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Unread June 1st, 2006, 11:43 AM
Margaret McGhee Margaret McGhee is offline
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Default Re: Damasios: Professors of Creativity

Addendum:

After re-reading my last post I see a potential hole in my proposed explanation that appears most obviously in behavior decisions where intellect is not used. I don't think I have clearly shown the difference between a go, no-go choice for some possible behavioral response to a threat or opportunity - and the selection of one behavior from two or more candidates. Are these two different problems for the brain to solve? Or, are they part of the same problem.

For example, a nesting bird in the grass hears an animal approaching. Does it freeze and depend on its camoflage? Or, does it fly and leave its eggs exposed to the hunter? Freezing and flying can be seen as two possible responses to the bird's avoiding predators while nesting behavior that could be selected by the circumstances and provided by instincts. A predatory bird flying overhead could induce freezing while loud rustling in the grass nearby could induce fleeing to draw the predator away from the nest. Some birds have even evolved a faking an injury behavior to make that more likely.

In any case, it seems to me that the instinctive behavior selection mechanism doesn't have much creative ability to select from a menu of options - other than simply matching perceived threats with responses - like a lookup table. In computers those can take up a lot of space but they are fast and deterministic. Their utility is dependant on a good ability to discriminate between different threats and probably works best for threats that are easily recognized by the organsim's perceptual tools.

Some advanced behavior selection takes place however in some animals that we would classify as non-intellectual. Baby birds are known to freeze at the sight of any bird flying overhead. As a chick matures it learns that only some overhead outline shapes, flying patterns, wing beat frequency, etc. are dangerous - I'd conclude that a form of belief is developed in their mind (learning) that can be used to provide more effective behavior selection by over-riding instinctive responses in some cases.

I see this belief mechanism as the probable evolutionary predecessor to intellectual reasoning. It was added to make instinctive responses more discriminating - which means that more effective and less costly behaviors could be selected in some cases, while still preserving the greater safety of immediate instinctive response to danger offered by the lookup table. I suspect also that it operates in a similar way in that any overhead outline probably induces a freeze response for a nesting bird - but a short time later, if it's a safe outline, that response is cancelled.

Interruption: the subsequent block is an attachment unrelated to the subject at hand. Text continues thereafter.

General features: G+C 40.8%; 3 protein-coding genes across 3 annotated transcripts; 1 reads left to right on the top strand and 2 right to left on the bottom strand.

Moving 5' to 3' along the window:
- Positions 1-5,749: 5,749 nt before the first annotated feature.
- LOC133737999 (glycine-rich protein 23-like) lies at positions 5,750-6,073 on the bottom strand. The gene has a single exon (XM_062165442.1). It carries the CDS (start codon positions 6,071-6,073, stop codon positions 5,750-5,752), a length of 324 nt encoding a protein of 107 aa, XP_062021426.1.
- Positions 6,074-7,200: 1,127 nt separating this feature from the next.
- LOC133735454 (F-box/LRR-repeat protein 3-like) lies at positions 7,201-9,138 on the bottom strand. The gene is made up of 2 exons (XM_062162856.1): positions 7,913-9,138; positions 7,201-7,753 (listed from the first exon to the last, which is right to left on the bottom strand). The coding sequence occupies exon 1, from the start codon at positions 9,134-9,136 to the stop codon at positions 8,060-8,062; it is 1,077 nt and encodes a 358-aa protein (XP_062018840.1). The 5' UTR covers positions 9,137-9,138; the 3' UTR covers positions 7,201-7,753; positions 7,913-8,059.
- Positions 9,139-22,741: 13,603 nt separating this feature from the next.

So, to provisionally answer my own question - right now I'd say that . .

a) Instinct works in a way that specific recognizeable threats that reach a threshold for action induce set responses - like from a threat / response list. The first one that reaches that level takes over the organism and probably inhibits any others that may be almost at that level. Fight or submit responses, for example, in dogs. Once one is selected it is very hard to get them to switch. There may be a lot of hysteresis in instinctive behavior choice.

b) More advanced animals have some ability to modify or cancel those responses, even before they are executed, according to learned beliefs about the world - which makes them more efficient organisms. In simpler animals these are simple emotional associations but perform the same function that actual beliefs that have both cognitive and emotional dimensions do in humans. In both cases, animals with decision mechanisms sensitive to the emotions of beliefs, are better able to thrive in the face of threats and opportunities, and expend less energy to do it.

c) Even more advanced animals have an emotional ability to ask what if questions about their possible responses that are generated by instinct memory and belief - an emotional version of deductive reasoning. A dog's instinct may call for fighting another menacing dog - but they may decide (emotionally feel) after an initial threat response (that typically preceeds the fight response), that it is too big and menacing and therefore switch to submit mode. This seems also to be a form of belief mechanism (association) at work. Growing dogs learn that they get their butts kicked by the bigger, meaner adversaries.

d) And even smarter animals can create new behavior candidates for consideration - inductive reasoning - and then ask what if questions about each one and arrive at a conceptual best choice. This, even while their instincts, beliefs, etc. may be emotionally urging them to a different response.

So, behavior choice probably isn't quite as simple as I described in my last post - but is still plausibly mediated by emotional forces from instincts, beliefs and intellectual inputs.

I'm interested in these questions for the same reason that I am interested in locus - just to be sure there is some plausible explanation for these observations and that there isn't any premise-killer in there. My real interest is in understanding how inputs such as instinct, belief and reason participate in human behavior decisions - especially, to explain my suspicion that we use d) above, far less than we think we do.

Margaret

Last edited by Margaret McGhee; June 1st, 2006 at 02:11 PM.
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